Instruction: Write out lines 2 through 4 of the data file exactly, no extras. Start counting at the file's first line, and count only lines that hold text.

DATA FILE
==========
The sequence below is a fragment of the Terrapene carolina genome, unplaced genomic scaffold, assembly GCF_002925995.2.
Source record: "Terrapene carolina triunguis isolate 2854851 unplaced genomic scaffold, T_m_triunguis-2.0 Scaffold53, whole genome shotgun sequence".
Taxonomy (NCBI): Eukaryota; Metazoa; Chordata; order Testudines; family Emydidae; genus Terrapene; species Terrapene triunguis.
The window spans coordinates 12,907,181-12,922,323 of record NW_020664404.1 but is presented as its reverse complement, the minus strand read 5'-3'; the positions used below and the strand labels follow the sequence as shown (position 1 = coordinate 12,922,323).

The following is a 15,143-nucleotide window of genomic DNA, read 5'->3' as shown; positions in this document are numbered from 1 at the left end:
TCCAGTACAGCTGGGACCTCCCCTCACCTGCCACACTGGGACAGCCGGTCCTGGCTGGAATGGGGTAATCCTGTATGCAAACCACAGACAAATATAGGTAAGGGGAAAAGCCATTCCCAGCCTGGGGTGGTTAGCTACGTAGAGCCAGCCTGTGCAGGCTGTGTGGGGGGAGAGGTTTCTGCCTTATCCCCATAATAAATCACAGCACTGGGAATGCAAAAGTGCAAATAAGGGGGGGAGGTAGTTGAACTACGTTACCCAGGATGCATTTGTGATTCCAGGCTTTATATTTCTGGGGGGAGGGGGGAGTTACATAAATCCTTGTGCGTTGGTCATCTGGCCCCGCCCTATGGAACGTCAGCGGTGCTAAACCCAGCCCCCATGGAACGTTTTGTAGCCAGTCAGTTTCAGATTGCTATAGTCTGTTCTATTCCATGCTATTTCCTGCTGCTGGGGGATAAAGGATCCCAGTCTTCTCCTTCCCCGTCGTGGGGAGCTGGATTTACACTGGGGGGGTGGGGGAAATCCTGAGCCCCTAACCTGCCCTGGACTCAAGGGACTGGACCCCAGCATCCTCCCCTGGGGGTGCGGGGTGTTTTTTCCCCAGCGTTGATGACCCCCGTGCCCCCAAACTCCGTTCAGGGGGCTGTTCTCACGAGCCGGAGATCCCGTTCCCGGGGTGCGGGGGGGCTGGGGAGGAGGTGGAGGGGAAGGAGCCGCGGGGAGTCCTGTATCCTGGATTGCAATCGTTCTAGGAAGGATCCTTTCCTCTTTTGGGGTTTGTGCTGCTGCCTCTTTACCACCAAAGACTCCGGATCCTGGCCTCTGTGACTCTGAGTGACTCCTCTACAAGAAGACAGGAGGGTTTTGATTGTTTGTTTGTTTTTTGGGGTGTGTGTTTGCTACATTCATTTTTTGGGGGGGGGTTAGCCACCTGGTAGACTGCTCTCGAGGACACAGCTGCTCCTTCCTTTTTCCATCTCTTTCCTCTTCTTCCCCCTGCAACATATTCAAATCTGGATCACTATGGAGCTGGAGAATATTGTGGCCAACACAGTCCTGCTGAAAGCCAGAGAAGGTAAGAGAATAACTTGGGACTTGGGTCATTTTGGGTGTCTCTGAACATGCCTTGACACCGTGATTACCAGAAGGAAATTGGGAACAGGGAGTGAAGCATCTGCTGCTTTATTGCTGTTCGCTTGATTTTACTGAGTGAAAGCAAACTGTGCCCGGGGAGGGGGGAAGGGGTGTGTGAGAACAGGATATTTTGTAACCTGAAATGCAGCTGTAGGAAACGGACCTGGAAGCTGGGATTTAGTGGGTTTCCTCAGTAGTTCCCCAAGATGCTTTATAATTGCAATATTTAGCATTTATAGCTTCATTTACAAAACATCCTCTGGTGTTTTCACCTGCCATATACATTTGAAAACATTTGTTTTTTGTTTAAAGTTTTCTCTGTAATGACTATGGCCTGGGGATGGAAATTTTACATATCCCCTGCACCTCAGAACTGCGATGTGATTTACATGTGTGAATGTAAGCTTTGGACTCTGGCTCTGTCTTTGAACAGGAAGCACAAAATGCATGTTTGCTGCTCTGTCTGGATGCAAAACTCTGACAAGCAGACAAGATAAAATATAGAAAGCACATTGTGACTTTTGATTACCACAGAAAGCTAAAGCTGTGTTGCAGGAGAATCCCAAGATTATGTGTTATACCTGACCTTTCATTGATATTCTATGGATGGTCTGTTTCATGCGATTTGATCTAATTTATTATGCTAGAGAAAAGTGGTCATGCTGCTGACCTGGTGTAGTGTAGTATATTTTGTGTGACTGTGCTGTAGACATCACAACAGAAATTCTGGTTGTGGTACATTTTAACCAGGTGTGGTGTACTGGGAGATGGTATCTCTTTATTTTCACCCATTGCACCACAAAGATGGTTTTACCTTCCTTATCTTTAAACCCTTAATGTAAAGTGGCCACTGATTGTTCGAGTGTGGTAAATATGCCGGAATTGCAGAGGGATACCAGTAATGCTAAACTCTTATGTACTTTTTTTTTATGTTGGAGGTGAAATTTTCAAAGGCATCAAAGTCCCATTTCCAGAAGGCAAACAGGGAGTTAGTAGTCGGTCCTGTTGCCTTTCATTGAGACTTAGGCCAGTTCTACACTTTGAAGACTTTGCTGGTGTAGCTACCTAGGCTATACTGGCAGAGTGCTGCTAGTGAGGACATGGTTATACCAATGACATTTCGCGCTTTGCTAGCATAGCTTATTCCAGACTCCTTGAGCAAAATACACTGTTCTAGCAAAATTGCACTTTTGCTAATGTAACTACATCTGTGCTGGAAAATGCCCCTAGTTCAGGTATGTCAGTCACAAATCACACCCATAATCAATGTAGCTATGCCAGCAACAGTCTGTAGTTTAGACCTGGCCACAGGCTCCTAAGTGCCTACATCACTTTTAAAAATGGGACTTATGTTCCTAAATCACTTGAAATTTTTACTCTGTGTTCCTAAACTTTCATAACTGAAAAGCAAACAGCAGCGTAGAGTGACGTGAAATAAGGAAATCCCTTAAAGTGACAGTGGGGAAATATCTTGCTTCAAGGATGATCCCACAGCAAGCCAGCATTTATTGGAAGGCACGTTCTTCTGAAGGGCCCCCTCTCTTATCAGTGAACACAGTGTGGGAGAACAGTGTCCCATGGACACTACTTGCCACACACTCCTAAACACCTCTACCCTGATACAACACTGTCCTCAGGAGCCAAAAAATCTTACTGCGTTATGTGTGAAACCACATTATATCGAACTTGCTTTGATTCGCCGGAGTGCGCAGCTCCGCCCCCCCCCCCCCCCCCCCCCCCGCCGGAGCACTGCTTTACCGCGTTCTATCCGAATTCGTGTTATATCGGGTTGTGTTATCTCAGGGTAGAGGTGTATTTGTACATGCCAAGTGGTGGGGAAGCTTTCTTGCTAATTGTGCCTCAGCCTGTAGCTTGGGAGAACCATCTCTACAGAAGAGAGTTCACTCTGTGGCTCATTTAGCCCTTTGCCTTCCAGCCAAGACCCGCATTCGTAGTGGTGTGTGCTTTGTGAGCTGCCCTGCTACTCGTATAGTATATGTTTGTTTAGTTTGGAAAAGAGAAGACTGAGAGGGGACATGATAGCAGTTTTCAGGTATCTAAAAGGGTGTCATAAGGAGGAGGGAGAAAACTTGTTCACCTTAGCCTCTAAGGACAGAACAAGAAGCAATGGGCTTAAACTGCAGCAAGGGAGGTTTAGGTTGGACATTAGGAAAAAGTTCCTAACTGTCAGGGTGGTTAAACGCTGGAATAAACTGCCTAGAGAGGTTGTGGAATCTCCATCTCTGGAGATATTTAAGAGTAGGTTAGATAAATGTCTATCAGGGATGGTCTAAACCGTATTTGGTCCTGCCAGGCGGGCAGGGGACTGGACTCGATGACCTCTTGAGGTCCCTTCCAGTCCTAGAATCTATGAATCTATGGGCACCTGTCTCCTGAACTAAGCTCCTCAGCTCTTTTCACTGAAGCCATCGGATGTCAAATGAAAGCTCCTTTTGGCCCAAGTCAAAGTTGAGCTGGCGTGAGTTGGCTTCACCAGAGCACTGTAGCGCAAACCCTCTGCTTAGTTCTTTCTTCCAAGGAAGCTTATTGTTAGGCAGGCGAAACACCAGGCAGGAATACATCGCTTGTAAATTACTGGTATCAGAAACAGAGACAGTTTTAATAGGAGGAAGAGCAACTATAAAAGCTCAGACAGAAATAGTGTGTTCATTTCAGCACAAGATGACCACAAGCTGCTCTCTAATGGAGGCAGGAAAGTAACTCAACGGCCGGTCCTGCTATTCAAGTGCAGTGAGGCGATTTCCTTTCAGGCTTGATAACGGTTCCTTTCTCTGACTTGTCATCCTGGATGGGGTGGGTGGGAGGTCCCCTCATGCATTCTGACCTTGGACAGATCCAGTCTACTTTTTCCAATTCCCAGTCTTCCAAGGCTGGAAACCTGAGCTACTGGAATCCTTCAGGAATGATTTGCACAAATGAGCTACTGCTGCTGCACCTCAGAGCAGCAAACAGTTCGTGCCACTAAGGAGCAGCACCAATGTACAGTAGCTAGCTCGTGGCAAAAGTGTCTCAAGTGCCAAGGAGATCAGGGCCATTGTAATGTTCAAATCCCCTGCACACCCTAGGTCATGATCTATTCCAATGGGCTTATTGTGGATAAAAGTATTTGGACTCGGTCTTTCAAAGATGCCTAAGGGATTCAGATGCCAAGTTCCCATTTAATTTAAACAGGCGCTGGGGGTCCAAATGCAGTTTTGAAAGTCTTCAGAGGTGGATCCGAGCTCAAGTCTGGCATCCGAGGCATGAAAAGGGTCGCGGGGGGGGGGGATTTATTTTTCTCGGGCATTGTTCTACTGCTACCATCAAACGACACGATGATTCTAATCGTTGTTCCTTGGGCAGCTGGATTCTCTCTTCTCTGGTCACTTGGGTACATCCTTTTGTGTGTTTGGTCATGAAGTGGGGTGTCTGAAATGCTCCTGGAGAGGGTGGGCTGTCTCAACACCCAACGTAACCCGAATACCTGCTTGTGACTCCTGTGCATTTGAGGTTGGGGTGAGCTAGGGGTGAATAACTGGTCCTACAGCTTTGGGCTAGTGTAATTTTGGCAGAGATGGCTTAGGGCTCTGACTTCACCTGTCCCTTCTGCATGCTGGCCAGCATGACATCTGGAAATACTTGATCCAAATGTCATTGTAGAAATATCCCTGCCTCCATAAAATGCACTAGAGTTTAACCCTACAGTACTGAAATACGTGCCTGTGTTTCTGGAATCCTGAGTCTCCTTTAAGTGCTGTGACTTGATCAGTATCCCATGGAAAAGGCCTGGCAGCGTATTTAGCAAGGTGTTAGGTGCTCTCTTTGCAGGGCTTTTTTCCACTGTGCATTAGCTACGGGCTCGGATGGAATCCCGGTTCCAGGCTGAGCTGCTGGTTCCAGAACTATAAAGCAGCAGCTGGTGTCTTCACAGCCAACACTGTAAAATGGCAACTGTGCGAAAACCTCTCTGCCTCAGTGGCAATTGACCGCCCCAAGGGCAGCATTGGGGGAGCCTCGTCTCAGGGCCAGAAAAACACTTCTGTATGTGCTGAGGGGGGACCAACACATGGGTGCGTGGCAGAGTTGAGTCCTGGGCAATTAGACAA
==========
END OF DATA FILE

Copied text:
Source record: "Terrapene carolina triunguis isolate 2854851 unplaced genomic scaffold, T_m_triunguis-2.0 Scaffold53, whole genome shotgun sequence".
Taxonomy (NCBI): Eukaryota; Metazoa; Chordata; order Testudines; family Emydidae; genus Terrapene; species Terrapene triunguis.
The window spans coordinates 12,907,181-12,922,323 of record NW_020664404.1 but is presented as its reverse complement, the minus strand read 5'-3'; the positions used below and the strand labels follow the sequence as shown (position 1 = coordinate 12,922,323).